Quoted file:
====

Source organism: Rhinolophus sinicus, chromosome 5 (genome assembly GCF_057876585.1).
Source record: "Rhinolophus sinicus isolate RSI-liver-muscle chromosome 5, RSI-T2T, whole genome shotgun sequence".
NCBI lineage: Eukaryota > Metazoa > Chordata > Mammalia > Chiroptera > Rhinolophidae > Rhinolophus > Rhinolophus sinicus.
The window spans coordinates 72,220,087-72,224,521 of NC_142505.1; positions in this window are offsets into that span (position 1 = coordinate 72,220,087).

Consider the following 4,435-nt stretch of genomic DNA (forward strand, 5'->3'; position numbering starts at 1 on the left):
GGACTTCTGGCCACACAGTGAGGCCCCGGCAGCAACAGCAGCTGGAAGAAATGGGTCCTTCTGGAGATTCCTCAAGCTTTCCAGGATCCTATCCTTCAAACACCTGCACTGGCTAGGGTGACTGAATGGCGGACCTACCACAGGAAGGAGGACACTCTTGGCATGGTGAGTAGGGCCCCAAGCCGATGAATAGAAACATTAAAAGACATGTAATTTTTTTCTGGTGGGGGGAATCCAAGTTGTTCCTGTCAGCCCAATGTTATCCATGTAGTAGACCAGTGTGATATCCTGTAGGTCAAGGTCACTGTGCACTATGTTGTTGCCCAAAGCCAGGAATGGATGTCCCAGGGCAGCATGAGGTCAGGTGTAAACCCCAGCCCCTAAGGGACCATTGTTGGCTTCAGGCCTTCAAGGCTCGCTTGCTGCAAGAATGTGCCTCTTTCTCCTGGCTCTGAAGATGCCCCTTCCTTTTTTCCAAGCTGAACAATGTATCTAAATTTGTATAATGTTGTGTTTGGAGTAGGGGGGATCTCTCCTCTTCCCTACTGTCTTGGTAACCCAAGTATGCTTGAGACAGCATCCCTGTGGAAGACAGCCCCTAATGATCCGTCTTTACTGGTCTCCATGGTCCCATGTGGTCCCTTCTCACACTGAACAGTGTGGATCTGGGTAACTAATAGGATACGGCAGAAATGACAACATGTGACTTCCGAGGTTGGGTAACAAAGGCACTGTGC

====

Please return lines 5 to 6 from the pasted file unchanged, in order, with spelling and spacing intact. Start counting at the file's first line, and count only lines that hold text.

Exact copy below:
Consider the following 4,435-nt stretch of genomic DNA (forward strand, 5'->3'; position numbering starts at 1 on the left):
GGACTTCTGGCCACACAGTGAGGCCCCGGCAGCAACAGCAGCTGGAAGAAATGGGTCCTTCTGGAGATTCCTCAAGCTTTCCAGGATCCTATCCTTCAAACACCTGCACTGGCTAGGGTGACTGAATGGCGGACCTACCACAGGAAGGAGGACACTCTTGGCATGGTGAGTAGGGCCCCAAGCCGATGAATAGAAACATTAAAAGACATGTAATTTTTTTCTGGTGGGGGGAATCCAAGTTGTTCCTGTCAGCCCAATGTTATCCATGTAGTAGACCAGTGTGATATCCTGTAGGTCAAGGTCACTGTGCACTATGTTGTTGCCCAAAGCCAGGAATGGATGTCCCAGGGCAGCATGAGGTCAGGTGTAAACCCCAGCCCCTAAGGGACCATTGTTGGCTTCAGGCCTTCAAGGCTCGCTTGCTGCAAGAATGTGCCTCTTTCTCCTGGCTCTGAAGATGCCCCTTCCTTTTTTCCAAGCTGAACAATGTATCTAAATTTGTATAATGTTGTGTTTGGAGTAGGGGGGATCTCTCCTCTTCCCTACTGTCTTGGTAACCCAAGTATGCTTGAGACAGCATCCCTGTGGAAGACAGCCCCTAATGATCCGTCTTTACTGGTCTCCATGGTCCCATGTGGTCCCTTCTCACACTGAACAGTGTGGATCTGGGTAACTAATAGGATACGGCAGAAATGACAACATGTGACTTCCGAGGTTGGGTAACAAAGGCACTGTGC